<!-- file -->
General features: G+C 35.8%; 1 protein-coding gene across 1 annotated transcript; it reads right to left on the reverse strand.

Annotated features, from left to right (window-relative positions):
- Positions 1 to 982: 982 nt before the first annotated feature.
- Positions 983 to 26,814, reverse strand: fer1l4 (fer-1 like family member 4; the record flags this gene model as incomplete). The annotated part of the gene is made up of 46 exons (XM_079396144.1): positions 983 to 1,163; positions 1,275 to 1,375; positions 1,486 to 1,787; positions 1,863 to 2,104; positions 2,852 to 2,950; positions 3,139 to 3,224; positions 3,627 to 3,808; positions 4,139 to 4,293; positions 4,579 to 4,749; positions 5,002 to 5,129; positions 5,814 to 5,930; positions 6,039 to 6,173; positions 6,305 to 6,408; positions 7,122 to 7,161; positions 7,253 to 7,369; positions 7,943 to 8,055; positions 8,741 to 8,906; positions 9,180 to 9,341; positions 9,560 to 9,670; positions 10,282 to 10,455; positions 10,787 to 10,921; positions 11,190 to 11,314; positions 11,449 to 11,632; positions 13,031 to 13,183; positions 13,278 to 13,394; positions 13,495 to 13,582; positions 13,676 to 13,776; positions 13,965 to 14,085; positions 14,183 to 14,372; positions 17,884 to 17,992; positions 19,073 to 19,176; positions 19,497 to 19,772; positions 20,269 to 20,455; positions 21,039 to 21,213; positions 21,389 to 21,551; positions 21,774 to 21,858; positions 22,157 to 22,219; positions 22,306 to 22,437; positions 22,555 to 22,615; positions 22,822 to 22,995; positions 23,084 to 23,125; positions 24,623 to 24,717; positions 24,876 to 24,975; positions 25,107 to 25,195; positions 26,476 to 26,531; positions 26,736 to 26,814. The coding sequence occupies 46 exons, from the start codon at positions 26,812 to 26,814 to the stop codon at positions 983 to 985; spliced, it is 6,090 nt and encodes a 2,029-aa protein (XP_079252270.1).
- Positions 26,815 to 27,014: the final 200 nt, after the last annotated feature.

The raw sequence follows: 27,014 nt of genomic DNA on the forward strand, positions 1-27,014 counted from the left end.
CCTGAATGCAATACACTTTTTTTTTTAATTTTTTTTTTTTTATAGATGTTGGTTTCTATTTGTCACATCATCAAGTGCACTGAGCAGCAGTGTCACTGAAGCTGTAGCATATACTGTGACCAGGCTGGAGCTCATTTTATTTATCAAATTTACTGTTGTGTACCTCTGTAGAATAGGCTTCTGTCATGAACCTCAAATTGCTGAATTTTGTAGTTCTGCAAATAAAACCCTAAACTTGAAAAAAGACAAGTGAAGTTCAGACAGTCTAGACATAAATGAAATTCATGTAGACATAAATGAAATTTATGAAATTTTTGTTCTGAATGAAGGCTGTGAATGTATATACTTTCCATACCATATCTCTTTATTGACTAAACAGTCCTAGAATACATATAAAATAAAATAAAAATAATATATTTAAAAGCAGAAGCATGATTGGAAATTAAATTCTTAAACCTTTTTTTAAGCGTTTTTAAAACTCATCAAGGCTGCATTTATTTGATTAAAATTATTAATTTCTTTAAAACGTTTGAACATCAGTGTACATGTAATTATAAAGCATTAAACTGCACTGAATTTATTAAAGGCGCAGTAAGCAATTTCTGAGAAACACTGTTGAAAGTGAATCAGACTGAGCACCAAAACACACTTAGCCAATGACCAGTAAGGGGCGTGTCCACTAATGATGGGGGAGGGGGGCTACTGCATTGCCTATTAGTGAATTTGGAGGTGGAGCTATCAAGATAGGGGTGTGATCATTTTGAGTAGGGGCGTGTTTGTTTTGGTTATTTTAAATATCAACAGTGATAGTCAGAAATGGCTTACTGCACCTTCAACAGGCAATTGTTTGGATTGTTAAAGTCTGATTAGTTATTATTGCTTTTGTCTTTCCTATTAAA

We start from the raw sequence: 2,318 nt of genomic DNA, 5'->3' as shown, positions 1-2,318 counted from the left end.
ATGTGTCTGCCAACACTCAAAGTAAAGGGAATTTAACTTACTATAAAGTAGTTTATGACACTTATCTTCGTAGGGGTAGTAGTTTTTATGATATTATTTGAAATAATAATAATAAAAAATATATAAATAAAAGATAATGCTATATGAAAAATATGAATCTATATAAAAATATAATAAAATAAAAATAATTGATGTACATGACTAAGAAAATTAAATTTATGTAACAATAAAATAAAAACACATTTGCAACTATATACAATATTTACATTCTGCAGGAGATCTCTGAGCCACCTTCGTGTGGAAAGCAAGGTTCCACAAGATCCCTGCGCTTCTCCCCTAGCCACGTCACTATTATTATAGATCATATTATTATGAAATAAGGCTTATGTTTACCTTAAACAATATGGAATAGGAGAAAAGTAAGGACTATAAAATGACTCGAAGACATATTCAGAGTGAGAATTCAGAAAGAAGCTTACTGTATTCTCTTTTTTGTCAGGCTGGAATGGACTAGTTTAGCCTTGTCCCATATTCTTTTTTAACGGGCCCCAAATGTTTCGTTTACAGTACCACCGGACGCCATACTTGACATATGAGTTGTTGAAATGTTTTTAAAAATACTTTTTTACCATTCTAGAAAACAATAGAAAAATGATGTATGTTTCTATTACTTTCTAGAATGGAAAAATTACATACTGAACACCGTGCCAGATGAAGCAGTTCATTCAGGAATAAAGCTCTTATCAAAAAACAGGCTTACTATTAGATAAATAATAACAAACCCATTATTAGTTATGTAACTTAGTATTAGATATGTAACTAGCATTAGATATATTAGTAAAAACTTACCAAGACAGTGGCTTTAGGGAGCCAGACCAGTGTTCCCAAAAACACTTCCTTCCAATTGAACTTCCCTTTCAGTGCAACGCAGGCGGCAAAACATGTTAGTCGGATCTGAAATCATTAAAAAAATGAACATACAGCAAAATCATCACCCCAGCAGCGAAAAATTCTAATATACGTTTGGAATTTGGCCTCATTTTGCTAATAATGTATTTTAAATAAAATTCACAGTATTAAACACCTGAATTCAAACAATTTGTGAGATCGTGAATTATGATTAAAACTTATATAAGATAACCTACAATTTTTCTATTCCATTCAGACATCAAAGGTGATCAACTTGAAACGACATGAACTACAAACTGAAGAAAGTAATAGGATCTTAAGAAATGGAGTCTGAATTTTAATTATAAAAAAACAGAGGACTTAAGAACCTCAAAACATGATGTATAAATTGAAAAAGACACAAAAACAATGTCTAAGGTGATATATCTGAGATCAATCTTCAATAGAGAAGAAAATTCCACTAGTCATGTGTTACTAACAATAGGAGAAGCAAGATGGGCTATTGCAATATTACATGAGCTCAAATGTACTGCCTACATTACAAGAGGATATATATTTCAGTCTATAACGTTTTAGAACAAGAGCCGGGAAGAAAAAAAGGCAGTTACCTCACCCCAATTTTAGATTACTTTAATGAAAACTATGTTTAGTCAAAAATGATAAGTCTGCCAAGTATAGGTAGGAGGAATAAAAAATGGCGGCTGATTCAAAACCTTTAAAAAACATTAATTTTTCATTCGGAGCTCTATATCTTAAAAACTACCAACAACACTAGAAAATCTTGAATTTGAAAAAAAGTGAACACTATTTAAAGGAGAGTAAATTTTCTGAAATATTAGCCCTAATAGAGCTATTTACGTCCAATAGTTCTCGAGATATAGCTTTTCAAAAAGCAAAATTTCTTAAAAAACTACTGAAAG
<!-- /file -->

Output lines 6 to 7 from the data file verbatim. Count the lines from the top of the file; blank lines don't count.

The raw sequence follows: 27,014 nt of genomic DNA on the forward strand, positions 1-27,014 counted from the left end.
CCTGAATGCAATACACTTTTTTTTTTAATTTTTTTTTTTTTATAGATGTTGGTTTCTATTTGTCACATCATCAAGTGCACTGAGCAGCAGTGTCACTGAAGCTGTAGCATATACTGTGACCAGGCTGGAGCTCATTTTATTTATCAAATTTACTGTTGTGTACCTCTGTAGAATAGGCTTCTGTCATGAACCTCAAATTGCTGAATTTTGTAGTTCTGCAAATAAAACCCTAAACTTGAAAAAAGACAAGTGAAGTTCAGACAGTCTAGACATAAATGAAATTCATGTAGACATAAATGAAATTTATGAAATTTTTGTTCTGAATGAAGGCTGTGAATGTATATACTTTCCATACCATATCTCTTTATTGACTAAACAGTCCTAGAATACATATAAAATAAAATAAAAATAATATATTTAAAAGCAGAAGCATGATTGGAAATTAAATTCTTAAACCTTTTTTTAAGCGTTTTTAAAACTCATCAAGGCTGCATTTATTTGATTAAAATTATTAATTTCTTTAAAACGTTTGAACATCAGTGTACATGTAATTATAAAGCATTAAACTGCACTGAATTTATTAAAGGCGCAGTAAGCAATTTCTGAGAAACACTGTTGAAAGTGAATCAGACTGAGCACCAAAACACACTTAGCCAATGACCAGTAAGGGGCGTGTCCACTAATGATGGGGGAGGGGGGCTACTGCATTGCCTATTAGTGAATTTGGAGGTGGAGCTATCAAGATAGGGGTGTGATCATTTTGAGTAGGGGCGTGTTTGTTTTGGTTATTTTAAATATCAACAGTGATAGTCAGAAATGGCTTACTGCACCTTCAACAGGCAATTGTTTGGATTGTTAAAGTCTGATTAGTTATTATTGCTTTTGTCTTTCCTATTAAA